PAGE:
• Sun
  • Dec 28, 2014
  • Updated: 1:27pm
NewsHong Kong
COURTS

Tycoon drawn into blackmail hearing

Businessman accused of trying to use Henderson Land chief as bait to lure investors by offering him a free loan to buy shares

PUBLISHED : Tuesday, 18 February, 2014, 5:11am
UPDATED : Tuesday, 18 February, 2014, 5:11am

The names of Henderson Land Development chairman Lee Shau-kee and prominent businessman Lew Mon-hung were yesterday drawn into a High Court trial over an alleged blackmail plot.

A lawyer for one of five defendants in the case said Hui Chi-ming, who the court has heard was forced to hand over millions of shares as part of the plot, had dishonestly used Lee's name to persuade others to buy shares in his company.

Hui was formerly chairman of Hong Kong-listed Sino Union Petroleum and Chemical International (Sunpec). He was said to have put a proposal to Lee - which he did not accept - in which the tycoon could buy 200 million Sunpec shares "without paying a cent", and standing only to gain with no risk of any loss.

These suggestions were made by lawyers for defendant Koon Wing-yee, 56, former chairman of listed Easyknit Group, who is charged with others of extorting 300 million Sunpec shares from Hui. Koon, Wong Chin-yik, 61, Shum Man-keung, 59, Ng Chi-keung, 71, and Chan Kwai-nam, 62, are jointly charged with two counts of conspiracy to blackmail and one of theft. Wong also faces a charge of blackmail and one of possessing arms at the time of committing blackmail.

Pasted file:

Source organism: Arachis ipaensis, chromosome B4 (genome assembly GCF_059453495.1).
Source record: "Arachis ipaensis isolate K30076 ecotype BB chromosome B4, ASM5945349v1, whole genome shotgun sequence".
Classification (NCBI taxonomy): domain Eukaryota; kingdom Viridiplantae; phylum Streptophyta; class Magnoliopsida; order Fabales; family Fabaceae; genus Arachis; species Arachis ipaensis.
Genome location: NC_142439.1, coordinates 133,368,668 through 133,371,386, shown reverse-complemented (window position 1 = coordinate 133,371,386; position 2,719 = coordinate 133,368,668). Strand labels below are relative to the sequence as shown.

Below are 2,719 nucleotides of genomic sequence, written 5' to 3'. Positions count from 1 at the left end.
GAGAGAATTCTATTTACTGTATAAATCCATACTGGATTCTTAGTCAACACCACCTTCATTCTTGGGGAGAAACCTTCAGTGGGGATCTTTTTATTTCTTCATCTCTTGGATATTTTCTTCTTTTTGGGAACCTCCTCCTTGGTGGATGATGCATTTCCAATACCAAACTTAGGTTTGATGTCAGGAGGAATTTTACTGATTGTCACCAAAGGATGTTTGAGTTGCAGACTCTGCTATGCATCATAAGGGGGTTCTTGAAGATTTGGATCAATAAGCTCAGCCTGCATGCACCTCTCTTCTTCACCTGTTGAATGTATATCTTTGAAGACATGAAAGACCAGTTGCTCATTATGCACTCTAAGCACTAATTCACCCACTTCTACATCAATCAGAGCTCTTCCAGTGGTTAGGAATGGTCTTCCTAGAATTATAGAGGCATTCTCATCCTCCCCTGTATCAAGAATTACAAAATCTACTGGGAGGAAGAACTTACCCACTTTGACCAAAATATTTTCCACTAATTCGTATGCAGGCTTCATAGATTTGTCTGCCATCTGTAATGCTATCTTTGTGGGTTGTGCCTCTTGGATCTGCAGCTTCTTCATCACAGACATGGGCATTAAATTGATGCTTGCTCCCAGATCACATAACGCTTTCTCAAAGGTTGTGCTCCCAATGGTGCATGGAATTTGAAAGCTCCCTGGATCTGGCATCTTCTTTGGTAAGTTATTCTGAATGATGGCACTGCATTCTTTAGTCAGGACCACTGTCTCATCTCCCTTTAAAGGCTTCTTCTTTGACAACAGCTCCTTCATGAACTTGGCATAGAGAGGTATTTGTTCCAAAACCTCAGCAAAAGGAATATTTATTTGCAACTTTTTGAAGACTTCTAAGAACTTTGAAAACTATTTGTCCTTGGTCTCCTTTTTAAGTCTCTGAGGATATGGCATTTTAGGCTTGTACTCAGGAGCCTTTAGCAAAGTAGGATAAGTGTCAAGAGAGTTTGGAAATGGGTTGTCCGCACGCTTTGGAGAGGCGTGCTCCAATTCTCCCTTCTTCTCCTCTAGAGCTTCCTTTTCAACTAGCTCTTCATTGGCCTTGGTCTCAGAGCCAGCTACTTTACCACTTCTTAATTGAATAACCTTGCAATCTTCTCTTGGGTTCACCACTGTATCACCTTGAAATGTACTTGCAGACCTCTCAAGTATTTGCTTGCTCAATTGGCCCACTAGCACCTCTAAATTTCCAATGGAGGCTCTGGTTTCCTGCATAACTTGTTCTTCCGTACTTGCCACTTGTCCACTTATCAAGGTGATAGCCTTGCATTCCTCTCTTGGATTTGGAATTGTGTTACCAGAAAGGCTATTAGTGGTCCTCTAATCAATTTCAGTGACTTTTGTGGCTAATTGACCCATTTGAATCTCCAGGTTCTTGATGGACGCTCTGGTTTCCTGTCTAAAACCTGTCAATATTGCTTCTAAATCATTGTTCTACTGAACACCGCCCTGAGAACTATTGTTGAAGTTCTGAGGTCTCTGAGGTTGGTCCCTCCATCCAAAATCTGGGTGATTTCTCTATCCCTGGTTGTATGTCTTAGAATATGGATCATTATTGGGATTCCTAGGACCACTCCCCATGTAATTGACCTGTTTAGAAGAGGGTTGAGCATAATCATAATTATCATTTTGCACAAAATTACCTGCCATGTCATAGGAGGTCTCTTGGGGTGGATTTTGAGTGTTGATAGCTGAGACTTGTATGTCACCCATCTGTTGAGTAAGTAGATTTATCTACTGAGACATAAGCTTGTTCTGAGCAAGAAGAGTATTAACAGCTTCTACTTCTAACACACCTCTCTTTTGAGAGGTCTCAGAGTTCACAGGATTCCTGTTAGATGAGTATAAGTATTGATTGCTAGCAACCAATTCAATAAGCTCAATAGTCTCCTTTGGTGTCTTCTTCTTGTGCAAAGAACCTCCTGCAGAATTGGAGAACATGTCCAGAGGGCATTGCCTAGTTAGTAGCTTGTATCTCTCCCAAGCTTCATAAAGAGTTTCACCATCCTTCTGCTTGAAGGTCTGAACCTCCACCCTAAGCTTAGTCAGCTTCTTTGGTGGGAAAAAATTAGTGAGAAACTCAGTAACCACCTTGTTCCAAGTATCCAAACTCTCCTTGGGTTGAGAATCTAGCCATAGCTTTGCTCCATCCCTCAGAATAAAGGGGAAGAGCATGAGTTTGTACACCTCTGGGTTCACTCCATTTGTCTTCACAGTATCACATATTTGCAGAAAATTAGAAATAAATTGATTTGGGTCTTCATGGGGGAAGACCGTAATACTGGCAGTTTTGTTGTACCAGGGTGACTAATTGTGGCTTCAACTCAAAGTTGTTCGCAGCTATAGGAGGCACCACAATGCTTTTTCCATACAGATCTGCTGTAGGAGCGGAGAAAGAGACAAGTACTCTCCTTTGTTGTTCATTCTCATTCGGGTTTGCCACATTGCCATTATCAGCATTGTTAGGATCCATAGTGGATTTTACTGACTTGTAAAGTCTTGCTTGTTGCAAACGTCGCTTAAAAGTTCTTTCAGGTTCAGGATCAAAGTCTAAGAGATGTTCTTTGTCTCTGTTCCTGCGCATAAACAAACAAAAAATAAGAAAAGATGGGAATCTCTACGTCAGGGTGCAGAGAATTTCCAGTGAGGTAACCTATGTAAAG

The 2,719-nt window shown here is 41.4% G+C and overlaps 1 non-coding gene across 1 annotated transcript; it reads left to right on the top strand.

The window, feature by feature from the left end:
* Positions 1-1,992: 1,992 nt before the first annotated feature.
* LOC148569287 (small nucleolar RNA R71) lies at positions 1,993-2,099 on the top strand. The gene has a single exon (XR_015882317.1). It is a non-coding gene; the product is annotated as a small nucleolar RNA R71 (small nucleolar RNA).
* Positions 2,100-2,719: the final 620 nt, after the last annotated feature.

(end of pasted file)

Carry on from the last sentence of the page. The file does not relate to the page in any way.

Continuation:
Gary Plowman SC, for Koon, suggested that Hui had offered the Henderson chairman an interest-free loan to buy 200 million Sunpec shares at HK$1.25 per share. The shares were to be held by Hui as security.

Under the proposal, Plowman said, if the price rose then Lee would sell the shares within five years and take the profits. If it fell, Lee would resell the shares to Hui without incurring any loss.

"That's what you proposed, but of course Dr Lee would not agree," Plowman said.

Hui said there was no such proposal. He called the allegations "a pack of lies" and a malicious attack, and said the claims were not supported by any evidence. He said Lee was interested in buying his company's shares and had drafted the terms and conditions of the purchase agreement. The acquisition of the shares was announced through the Stock Exchange, he said.

Plowman went on to suggest that Hui had used Lee's name to persuade others, including Koon, into buying "large blocks" of Sunpec shares.

The lawyer also suggested that in persuading Koon to buy 200 million Sunpec shares, Hui offered an additional 250 million shares as an incentive.

Plowman said Hui had transferred only 50 million of the 250 million additional shares, and the shares allegedly extorted from him were in fact the balance owed to Koon. Hui disagreed.

The court also heard that Lew Mon-hung acted as a middleman in assisting businessman Hui Wing-mau to buy HK$172 million worth of Sunpec shares from Hui Chi-ming.

The court heard that Hui Chi-ming said in a police statement that he had had no previous dealings with Koon before the alleged blackmail incident in 2009.

However, Plowman said that Hui had acted as guarantor for four loan agreements totalling HK$43 million that were taken out by Hui's staff with money-lending companies owned by Koon.

Koon's lawyers also said Hui had given Koon five tickets for events at the 2008 Beijing Olympic Games.

The trial continues.

 

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